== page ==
not the tomb of discouragement,
not the tomb of doubt,
not even the tomb of death.
This is what Easter is about.
It’s about rebirth.
It’s about re-creation.
It’s about opening our hearts to Jesus to let him do for us what he did for the prisoner in Chicago.
This is what Easter is about.
This is what we celebrate in this church at this Easter liturgy
on this beautiful day.
Acts of the Apostles 10:34a, 37–43; Colossians 3:1–4; John 20:1–9
Meaning of Easter
I have called you by name. Arise and be re-created!
Early on Sunday morning, while it was still dark,
Mary Magdalene went to the tomb. John 20:1
The movie It’s a Wonderful Life has become a kind of Christmas classic. The movie was inspired by a parable by author Philip Van Doren Stern. He had printed the story and sent it out as a Christmas card to all his friends.
The movie version revolves around a man named George Bailey. In his youth, he dreamed of leaving the small town of Bedford Falls, Ohio, and traveling to exciting far-off places.
But as he grew to manhood, one thing after another kept him
from realizing this dream.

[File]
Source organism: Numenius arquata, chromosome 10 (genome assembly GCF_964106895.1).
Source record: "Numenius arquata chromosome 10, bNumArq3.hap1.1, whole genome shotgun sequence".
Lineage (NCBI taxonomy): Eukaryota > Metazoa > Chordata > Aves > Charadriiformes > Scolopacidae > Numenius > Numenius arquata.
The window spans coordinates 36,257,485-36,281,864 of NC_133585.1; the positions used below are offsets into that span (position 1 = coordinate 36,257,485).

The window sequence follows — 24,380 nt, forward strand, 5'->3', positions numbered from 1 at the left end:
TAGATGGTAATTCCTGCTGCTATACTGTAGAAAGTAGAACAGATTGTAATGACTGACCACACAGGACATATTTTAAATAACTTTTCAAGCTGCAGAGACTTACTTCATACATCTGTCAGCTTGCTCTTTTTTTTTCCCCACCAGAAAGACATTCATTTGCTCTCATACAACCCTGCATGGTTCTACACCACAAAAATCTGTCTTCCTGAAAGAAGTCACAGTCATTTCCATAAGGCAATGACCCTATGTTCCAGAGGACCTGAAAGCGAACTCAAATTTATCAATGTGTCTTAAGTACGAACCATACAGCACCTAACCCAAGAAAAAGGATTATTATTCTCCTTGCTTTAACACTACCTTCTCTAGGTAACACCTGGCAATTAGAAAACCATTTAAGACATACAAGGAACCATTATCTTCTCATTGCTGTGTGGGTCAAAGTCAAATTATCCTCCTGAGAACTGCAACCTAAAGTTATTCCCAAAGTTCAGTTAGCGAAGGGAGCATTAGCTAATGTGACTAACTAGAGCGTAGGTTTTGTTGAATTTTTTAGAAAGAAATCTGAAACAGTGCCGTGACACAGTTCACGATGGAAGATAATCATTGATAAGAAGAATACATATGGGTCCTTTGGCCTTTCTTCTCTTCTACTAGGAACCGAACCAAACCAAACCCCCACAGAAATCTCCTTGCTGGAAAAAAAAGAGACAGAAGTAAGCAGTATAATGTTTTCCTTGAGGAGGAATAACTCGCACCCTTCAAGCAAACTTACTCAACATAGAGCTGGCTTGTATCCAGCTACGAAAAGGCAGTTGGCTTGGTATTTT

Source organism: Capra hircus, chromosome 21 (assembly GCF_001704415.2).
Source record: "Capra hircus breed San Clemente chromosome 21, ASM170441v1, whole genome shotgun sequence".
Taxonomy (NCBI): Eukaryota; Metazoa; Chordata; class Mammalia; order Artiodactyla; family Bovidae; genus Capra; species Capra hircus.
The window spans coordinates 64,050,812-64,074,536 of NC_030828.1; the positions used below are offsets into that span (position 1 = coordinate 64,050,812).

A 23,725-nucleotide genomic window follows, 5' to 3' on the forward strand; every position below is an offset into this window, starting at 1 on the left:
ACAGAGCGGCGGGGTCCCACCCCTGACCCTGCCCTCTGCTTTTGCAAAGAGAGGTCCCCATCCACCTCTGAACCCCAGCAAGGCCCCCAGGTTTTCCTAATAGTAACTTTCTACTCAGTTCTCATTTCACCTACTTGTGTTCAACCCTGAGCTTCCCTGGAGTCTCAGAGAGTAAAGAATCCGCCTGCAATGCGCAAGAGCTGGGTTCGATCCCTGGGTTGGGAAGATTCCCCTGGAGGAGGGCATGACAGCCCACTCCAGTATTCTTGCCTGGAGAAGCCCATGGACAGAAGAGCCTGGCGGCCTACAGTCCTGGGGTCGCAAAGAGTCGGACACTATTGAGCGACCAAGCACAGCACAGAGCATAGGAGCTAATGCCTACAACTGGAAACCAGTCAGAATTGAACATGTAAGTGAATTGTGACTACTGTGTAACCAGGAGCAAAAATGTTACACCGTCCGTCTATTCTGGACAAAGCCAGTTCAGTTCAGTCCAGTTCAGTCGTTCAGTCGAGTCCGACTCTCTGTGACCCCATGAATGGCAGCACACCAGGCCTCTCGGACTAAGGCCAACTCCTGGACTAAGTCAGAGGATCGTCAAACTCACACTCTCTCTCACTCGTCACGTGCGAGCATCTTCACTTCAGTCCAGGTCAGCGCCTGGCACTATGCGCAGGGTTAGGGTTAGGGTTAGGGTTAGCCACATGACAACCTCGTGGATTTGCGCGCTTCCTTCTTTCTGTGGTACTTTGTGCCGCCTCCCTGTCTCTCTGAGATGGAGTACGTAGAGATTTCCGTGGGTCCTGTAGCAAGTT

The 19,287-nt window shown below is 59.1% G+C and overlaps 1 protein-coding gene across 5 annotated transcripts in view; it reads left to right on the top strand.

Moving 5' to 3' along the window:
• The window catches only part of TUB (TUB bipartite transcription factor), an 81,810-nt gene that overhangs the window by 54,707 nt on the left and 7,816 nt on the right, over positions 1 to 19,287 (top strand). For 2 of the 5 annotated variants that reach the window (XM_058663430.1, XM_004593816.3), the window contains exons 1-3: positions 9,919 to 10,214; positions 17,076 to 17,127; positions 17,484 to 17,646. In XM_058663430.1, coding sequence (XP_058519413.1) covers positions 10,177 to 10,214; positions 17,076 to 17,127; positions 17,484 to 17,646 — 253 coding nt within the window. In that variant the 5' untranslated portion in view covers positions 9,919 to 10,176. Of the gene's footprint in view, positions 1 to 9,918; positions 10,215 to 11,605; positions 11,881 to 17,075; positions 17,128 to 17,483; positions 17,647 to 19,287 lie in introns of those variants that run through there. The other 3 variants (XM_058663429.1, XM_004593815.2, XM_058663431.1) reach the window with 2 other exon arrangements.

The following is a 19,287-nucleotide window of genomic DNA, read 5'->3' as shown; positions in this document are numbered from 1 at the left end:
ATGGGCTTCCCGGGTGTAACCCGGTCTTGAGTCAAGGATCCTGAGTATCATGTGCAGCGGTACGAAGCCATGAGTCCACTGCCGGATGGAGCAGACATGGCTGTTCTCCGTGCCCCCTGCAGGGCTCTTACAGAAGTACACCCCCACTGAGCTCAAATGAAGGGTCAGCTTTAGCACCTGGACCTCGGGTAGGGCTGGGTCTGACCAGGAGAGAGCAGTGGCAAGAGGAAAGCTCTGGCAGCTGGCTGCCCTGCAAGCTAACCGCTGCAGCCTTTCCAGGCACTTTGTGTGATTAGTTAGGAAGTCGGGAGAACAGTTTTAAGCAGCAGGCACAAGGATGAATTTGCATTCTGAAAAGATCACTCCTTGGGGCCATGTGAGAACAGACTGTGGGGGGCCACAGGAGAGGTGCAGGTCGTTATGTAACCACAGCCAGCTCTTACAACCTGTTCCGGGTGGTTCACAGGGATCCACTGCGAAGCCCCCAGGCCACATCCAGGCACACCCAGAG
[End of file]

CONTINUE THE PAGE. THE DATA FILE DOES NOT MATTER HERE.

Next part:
Finally, the responsibility of keeping the family business going
fell on his shoulders. His fate was sealed; his dreams ended.
And so he began the boring routine of plodding along day after day, doing his duty—and helping people wherever he could. To him, his life seemed a waste of time and talent—a total failure. He might just as well not have been born.
And so one winter night, he drank a bit too much and wobbled to a bridge outside of town. He stood there totally depressed. His depression grew to the point that he considered jumping off the bridge.
Just then he a noticed a star in the sky glowing brighter and brighter. And as it grew closer and closer it turned out to be an angel, with the unlikely name of Clarence.
Clarence’s assignment was to show George that far from being a failure, in God’s eyes, his life was a huge success.